“Hydraguros” is an elegant atmosphere fantasy meets science fiction story with hints that what this mid-level gang member is seeing when not totally high on the latest chemistry is perhaps an alien parasite or something bigger. As Shakespeare said, “If you prick me, do I not bleed silver?” “Slouching Towards the House of Glass Coffins” reminds us we do many things out of love. Whether it’s requited, journeys are made, sacrifices are given unselfishly. It’s the way we feel closest to ourselves and others. “Tidal Forces” first appeared in Eclipse Four and continues the search for answers when one in a long-term relationship gets into trouble. She may even be dying. Even that’s not certain. All that’s clear is the need to do something before she fades away. “The Sea Troll’s Daughter” subverts the usual high fantasy expectations as the “barbarian” hero kills the Troll and then, Grendel-fashion, must confront the female of the species (assuming she’s sober enough, of course). “Random Thoughts Before a Fatal Crash” is the final days of the series character Albert Perraud in Paris as he paints a work which will be long remembered after his death. And finally, the titular “The Ape’s Wife” also deals with a kind of timeless immortality, retelling the myth of King Kong to explore the desolation following in the wake of humanity’s quest to understand the world. Sadly, this has meant the collection of artifacts and animals (usually dead), the destruction of local cultures, and the death of indigenous populations through the spread of disease. Even the primaeval forests are now slashed and burned to make way for plantations. It’s the end of the world as it was and a remaking of the world into something less interesting because it’s increasingly homogenised. What a relief it would be if the removal of one miraculous thing could trigger its replacement with something equally miraculous.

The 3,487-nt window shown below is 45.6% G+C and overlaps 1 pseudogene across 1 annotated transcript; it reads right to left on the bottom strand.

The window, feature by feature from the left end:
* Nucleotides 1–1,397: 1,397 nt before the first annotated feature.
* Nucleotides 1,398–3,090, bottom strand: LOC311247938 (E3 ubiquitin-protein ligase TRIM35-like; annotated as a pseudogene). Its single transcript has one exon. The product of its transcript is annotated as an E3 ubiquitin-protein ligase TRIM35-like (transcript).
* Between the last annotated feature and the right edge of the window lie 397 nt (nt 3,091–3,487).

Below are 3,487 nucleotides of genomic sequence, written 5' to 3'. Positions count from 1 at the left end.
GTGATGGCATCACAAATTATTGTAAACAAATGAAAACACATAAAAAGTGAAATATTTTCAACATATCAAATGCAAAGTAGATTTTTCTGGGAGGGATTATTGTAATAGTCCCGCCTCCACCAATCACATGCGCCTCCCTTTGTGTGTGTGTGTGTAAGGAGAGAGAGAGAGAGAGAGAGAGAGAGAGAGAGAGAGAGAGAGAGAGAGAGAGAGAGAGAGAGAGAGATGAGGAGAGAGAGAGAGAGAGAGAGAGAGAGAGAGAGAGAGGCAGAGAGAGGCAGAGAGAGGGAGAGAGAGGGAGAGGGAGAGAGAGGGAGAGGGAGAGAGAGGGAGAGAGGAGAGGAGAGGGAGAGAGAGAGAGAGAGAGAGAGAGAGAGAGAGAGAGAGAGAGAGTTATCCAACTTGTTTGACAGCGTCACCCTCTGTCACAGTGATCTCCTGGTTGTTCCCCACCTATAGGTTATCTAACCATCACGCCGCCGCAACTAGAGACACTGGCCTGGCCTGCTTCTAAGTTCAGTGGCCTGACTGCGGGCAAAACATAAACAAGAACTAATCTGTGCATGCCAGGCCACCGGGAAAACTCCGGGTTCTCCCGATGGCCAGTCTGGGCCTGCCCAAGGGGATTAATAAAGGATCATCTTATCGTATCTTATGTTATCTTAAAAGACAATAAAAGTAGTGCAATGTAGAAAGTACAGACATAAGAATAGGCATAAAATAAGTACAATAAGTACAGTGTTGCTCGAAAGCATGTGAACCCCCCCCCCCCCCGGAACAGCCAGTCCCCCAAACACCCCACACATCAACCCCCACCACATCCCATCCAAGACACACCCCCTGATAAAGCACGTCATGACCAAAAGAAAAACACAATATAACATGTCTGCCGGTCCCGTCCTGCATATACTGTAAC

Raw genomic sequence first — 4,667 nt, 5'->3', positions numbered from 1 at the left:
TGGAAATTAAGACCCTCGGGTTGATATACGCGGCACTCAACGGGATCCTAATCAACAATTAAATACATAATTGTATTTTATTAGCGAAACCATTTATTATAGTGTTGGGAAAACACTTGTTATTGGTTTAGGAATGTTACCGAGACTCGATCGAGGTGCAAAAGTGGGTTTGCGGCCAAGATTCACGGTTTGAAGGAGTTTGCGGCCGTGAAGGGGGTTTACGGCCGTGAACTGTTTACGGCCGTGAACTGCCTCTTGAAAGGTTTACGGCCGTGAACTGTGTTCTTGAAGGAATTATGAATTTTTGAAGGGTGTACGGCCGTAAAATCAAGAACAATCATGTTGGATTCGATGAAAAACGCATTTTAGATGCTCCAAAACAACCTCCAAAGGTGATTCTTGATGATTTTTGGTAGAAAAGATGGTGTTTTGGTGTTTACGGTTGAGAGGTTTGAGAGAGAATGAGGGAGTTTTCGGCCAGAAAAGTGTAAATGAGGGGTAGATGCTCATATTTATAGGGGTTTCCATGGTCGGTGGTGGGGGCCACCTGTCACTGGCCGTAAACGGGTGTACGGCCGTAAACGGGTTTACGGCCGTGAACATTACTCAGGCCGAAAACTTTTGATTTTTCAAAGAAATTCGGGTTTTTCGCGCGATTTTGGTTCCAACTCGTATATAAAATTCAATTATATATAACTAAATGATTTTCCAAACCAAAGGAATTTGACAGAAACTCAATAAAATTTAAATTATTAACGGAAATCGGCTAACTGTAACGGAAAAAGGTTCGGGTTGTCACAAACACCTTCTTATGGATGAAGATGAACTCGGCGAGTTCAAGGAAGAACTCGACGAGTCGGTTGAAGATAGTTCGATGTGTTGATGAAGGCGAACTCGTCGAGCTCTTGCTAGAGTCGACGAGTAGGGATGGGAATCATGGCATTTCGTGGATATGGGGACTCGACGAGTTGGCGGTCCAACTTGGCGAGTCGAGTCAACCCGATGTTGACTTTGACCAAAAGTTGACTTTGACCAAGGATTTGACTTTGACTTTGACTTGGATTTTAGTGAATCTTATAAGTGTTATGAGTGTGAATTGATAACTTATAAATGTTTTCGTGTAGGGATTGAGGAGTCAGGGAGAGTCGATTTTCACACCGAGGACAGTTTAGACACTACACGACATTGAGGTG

Taken as a whole, The Ape’s Wife is one of the best collections so far this year.